May 10, 2008

Use What you Have...Or Throw a Fit?

Over at the Unofficial Coast Guard Blog, Peter Stinson is feeling played.

I am respectfully in disagreement.

Here is the deal. The Coast Guard bought a super whammodyne cutter some time ago. Named after the first Commandant of the Coast Guard, it is the largest vessel other than icebreakers the USCG has ever purchased.

It is bigger than a Perry Class frigate, has an innovative stern launch arrangement for its boats. It can conduct helicopter operations in Sea State 6. It brings together all the lessons learned from over 2 centuries of institutional expertise. It is ...on paper...a spectacular vessel.

As you likely guessed from the mention of paper in that sentence...it also has, as they say..."issues".

There have been concerns raised about weather the vessel will meet its planned 30 year service life (It won't unless it gets a structural refit in the next 4-6 years). The vessel costs more than the entire defense budget of Ecuador, and its C4I system is not secure.

This last is possibly the most important and expensive. The communication, command, control, computing and intelligence system needs to be absolutely secure electronically. The Bertholf's leaks like a sieve.

Now the Coast Guard has certified the Cutter as seaworthy and allowed her to be commissioned. The ship passed her trial run and was given a clean bill of health by the Navy and Coast Guard.

They did this despite the fact that the C4I system is insecure and cannot be used for any encrypted messages.

This has some people up in arms, and while their upsettedness over the Bertholf is understandable (this thing has been a fiasco) I think that the anger over this particular bureaucratic maneuver is misplaced.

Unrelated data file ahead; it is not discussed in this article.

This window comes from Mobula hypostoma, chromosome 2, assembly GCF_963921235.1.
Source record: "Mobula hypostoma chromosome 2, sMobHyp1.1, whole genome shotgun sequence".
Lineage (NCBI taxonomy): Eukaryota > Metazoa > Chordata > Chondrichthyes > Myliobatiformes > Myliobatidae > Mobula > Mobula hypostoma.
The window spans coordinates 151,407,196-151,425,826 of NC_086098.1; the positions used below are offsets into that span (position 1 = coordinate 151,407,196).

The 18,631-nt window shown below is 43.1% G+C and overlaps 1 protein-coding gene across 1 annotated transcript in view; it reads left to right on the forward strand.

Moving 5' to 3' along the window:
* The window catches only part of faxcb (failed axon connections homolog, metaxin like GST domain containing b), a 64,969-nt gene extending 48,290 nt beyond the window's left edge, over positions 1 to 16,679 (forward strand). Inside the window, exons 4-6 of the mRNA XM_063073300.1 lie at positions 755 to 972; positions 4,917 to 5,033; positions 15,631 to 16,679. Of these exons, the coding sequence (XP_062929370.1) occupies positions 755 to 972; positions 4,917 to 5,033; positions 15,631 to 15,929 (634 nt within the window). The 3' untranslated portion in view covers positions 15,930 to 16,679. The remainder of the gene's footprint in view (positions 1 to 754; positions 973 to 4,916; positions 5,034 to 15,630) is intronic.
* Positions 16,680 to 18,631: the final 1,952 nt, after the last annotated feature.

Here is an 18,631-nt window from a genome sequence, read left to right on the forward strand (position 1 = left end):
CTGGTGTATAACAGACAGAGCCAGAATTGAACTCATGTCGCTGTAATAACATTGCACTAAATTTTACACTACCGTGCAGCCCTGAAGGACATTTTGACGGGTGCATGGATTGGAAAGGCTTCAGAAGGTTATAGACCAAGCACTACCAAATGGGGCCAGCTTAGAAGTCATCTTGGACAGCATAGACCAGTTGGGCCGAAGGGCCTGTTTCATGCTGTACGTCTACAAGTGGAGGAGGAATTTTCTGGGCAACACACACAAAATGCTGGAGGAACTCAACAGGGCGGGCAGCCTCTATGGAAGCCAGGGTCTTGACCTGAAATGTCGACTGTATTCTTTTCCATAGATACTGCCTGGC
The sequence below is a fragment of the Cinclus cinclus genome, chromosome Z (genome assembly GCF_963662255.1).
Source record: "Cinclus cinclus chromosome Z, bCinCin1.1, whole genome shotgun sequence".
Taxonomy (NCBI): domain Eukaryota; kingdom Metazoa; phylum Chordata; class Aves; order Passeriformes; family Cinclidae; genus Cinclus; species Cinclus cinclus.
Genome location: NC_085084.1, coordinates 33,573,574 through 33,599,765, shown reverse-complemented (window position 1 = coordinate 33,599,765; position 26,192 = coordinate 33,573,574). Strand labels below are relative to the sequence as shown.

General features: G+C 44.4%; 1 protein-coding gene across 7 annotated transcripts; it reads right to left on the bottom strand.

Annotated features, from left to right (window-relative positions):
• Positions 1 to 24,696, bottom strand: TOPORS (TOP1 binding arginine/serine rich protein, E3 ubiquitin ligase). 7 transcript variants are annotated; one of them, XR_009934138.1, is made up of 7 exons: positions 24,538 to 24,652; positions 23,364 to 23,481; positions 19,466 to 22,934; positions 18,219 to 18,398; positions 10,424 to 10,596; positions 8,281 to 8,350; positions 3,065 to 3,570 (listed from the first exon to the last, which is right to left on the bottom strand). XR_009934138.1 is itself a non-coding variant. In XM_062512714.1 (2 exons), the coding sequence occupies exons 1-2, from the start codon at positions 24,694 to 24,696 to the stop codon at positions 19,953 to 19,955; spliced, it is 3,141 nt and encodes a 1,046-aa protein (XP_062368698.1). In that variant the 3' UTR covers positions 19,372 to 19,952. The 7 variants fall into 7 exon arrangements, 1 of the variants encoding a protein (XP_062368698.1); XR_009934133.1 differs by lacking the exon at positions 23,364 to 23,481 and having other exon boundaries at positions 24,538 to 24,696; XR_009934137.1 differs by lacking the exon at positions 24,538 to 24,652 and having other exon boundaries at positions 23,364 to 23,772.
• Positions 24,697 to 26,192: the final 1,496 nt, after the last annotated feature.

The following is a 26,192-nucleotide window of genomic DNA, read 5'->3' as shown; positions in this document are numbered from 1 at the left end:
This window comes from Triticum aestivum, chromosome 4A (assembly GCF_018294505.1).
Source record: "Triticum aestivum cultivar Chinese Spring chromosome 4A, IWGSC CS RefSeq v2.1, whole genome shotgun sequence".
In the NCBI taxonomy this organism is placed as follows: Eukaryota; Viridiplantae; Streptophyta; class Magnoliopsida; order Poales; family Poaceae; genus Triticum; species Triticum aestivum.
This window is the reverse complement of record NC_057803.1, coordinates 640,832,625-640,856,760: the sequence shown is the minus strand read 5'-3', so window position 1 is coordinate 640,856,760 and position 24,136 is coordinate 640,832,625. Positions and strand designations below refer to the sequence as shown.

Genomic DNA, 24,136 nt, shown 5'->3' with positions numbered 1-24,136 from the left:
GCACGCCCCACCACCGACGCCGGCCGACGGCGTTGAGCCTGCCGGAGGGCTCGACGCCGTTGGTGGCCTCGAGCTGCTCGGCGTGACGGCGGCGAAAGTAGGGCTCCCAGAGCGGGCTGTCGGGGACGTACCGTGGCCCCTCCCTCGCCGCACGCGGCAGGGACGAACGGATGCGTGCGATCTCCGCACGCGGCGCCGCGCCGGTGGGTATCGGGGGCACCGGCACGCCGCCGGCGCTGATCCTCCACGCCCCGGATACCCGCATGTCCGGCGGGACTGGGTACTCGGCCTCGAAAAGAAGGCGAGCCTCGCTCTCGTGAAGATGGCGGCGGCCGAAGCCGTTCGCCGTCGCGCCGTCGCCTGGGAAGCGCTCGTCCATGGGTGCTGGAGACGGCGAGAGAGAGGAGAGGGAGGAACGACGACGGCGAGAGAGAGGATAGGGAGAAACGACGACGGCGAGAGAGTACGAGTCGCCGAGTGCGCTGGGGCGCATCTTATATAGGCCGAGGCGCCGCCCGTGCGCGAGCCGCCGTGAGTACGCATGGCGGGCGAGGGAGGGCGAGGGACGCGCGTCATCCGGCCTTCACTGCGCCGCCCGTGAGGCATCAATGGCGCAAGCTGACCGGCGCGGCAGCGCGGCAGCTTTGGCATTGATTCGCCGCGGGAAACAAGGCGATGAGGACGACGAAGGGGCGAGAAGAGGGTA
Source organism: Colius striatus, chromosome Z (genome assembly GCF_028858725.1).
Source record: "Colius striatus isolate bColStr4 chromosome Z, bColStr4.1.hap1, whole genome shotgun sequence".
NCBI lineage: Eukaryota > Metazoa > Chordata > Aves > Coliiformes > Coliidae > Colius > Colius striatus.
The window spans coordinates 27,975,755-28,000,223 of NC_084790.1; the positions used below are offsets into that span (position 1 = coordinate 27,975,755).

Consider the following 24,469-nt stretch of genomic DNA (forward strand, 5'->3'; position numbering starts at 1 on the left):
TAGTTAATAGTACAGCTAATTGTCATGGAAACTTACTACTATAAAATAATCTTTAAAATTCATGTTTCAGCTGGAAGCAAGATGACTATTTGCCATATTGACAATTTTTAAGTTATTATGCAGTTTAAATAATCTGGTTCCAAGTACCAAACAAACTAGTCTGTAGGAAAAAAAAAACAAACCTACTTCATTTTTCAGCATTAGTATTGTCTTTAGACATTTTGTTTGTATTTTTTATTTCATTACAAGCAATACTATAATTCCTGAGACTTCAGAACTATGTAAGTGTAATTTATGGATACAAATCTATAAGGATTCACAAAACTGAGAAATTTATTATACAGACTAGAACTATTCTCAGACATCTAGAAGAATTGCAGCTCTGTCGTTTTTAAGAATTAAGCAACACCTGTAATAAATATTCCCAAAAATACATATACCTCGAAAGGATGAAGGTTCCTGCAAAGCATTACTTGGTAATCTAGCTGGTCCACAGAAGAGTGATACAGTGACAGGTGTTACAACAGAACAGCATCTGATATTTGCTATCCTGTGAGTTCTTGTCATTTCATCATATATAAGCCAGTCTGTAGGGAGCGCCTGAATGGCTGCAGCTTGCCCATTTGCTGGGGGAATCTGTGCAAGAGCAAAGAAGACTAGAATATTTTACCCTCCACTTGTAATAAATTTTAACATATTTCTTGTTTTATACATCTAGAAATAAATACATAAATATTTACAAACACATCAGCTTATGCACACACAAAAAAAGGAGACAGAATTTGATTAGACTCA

A few weeks ago Admiral Rosa came and talked to our unit about various Coast Guard issues, inspected the troops and took questions.

Naturally, Deepwater came up.

The Admiral said that the aviation component of the Deepwater Program was proceeding quite well but that there had been many expensive lessons learned on the maritime side.

We were told that the structural issues on Bertholf were rather overblown and would not affect seaworthiness or safety and that the C4I issue was in fact the big problem. The ship will commission though it will take a long time to get the C4I stuff TEMPEST certified. The vessel is still a useful asset and will be capable of doing Search And Rescue and other operations without TEMPEST standards being met.

(TEMPEST is a set of standards for military communications and that is all we will say on that.)

This is jives pretty well with the facts as we know them.....no real sinister cover up going on regards this. Its the most obvious solution to the problem. It is heads and shoulders over David Axe's proposal.

If the Coast Guard were truly responsible stewards of the taxpayer’s money, the service would have rejected the ship, returned it to builder Northrop and electronics maker Lockheed, and demanded a refund. 


While his idea has appeal on a visceral level, the cathartic payoff of such a drama queen temper tantrum does not compensate for the loss of a still useful ship at a time the USCG's assets are stretched thin and at the end of their operational lives.